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Quote:
Originally posted by djk
"DC on the mains is very, very rare."

You stated that exactly backwards. Clean AC is very, very rare.
[snip]

Sure, clean AC IS very rare. But that doesn't mean there is DC. Generally there is lots of harmonic distrotion, noise, spikes (often in the kV area), but not DC.

Jan Didden
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Old 25th September 2004, 09:37 PM   #7
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Quote:
Originally posted by djk
[B[snip]If it is of an E&I construction you can take it to a transformer/motor repair shop and have it vacume varnished.[snip] [/B]

Would that work? I've never thought about that, but it seems a good idea.

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Old 26th September 2004, 02:43 AM   #8
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"This generally cannot be fixed other than by replacing the transformer"


That is a stupid idea, a Chiro amplifier is not a cheap amplifier, and it's power transformer is especially not cheap.

How could you give this poor man an idea like that? His transformer is buzzing, not smoking, I don't like this at all, you must work for Best Buy or Rent-a-Center, when we get a buzzing transformer, let's replace it and throw a perfectly good transformer in the trash! I don't mean to come down on you, but use your head!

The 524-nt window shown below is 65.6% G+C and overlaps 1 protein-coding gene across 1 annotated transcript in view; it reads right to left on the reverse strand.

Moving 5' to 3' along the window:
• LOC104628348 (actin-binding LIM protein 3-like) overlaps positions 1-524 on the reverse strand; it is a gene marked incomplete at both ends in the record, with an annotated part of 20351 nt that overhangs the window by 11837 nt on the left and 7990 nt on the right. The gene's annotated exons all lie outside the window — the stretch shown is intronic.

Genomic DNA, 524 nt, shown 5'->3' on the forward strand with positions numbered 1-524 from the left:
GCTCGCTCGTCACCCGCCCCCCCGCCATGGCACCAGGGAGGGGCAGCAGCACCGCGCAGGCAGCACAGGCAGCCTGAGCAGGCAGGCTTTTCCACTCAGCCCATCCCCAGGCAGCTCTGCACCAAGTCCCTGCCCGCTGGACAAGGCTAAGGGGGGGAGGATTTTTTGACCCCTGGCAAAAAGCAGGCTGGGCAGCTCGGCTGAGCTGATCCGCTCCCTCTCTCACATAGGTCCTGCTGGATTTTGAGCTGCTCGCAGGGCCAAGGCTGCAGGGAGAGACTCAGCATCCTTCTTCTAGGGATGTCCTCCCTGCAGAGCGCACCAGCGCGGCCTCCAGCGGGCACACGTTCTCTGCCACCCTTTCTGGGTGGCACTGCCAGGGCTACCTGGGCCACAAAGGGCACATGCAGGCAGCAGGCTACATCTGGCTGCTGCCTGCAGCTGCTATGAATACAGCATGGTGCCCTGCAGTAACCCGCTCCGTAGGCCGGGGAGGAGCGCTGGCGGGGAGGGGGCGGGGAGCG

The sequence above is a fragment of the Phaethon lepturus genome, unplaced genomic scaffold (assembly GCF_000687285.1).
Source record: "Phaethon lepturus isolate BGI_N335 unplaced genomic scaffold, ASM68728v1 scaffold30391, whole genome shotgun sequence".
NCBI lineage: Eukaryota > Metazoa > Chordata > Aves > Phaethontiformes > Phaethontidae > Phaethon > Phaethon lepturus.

Transformer noise can be dealt with, the transformer must be removed from the amplifier and depending what type it is, whether it is a toroid or EI core, if it is an EI core, soak it in shellac and let it dry, then reinstall it in the amplifier. If it is a toroid, try to isolate where the noise is coming from, (it's unusual for a toroid to hum), and fix the noisy winding in place.

I apologize for coming down on you janneman, but your answer of replacing this man's expensive power transformer was unacceptable!
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Old 26th September 2004, 10:01 PM   #9
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Perhaps it is just vibrating against the case. Transformers emit magnetic noise around them when operating and can cause a 60Hz rattle against the case. Try mounting the transformer in the case using some rubber gromets between them to absorb the noise.